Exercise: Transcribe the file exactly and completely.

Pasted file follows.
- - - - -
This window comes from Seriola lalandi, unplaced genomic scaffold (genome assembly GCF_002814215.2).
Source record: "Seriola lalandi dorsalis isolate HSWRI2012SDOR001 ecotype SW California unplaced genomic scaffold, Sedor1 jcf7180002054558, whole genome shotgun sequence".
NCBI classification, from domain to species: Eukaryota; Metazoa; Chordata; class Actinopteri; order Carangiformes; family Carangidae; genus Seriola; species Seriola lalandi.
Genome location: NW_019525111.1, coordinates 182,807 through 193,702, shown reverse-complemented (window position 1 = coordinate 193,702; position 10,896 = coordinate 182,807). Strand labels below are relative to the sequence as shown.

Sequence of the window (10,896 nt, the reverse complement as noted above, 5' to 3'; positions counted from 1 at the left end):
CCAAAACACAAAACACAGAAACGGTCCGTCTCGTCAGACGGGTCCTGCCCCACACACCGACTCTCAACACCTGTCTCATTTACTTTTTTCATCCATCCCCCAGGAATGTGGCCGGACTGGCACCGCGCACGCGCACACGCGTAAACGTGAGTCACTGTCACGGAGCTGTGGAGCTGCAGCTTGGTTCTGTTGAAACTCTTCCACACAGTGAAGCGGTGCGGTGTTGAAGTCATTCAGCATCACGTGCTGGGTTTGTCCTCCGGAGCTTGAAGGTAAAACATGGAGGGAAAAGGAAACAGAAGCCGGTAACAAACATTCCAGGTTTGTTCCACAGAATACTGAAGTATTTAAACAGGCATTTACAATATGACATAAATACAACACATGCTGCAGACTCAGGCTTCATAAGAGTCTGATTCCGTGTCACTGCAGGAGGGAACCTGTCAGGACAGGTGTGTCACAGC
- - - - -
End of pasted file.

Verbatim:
This window comes from Seriola lalandi, unplaced genomic scaffold (genome assembly GCF_002814215.2).
Source record: "Seriola lalandi dorsalis isolate HSWRI2012SDOR001 ecotype SW California unplaced genomic scaffold, Sedor1 jcf7180002054558, whole genome shotgun sequence".
NCBI classification, from domain to species: Eukaryota; Metazoa; Chordata; class Actinopteri; order Carangiformes; family Carangidae; genus Seriola; species Seriola lalandi.
Genome location: NW_019525111.1, coordinates 182,807 through 193,702, shown reverse-complemented (window position 1 = coordinate 193,702; position 10,896 = coordinate 182,807). Strand labels below are relative to the sequence as shown.

Sequence of the window (10,896 nt, the reverse complement as noted above, 5' to 3'; positions counted from 1 at the left end):
CCAAAACACAAAACACAGAAACGGTCCGTCTCGTCAGACGGGTCCTGCCCCACACACCGACTCTCAACACCTGTCTCATTTACTTTTTTCATCCATCCCCCAGGAATGTGGCCGGACTGGCACCGCGCACGCGCACACGCGTAAACGTGAGTCACTGTCACGGAGCTGTGGAGCTGCAGCTTGGTTCTGTTGAAACTCTTCCACACAGTGAAGCGGTGCGGTGTTGAAGTCATTCAGCATCACGTGCTGGGTTTGTCCTCCGGAGCTTGAAGGTAAAACATGGAGGGAAAAGGAAACAGAAGCCGGTAACAAACATTCCAGGTTTGTTCCACAGAATACTGAAGTATTTAAACAGGCATTTACAATATGACATAAATACAACACATGCTGCAGACTCAGGCTTCATAAGAGTCTGATTCCGTGTCACTGCAGGAGGGAACCTGTCAGGACAGGTGTGTCACAGC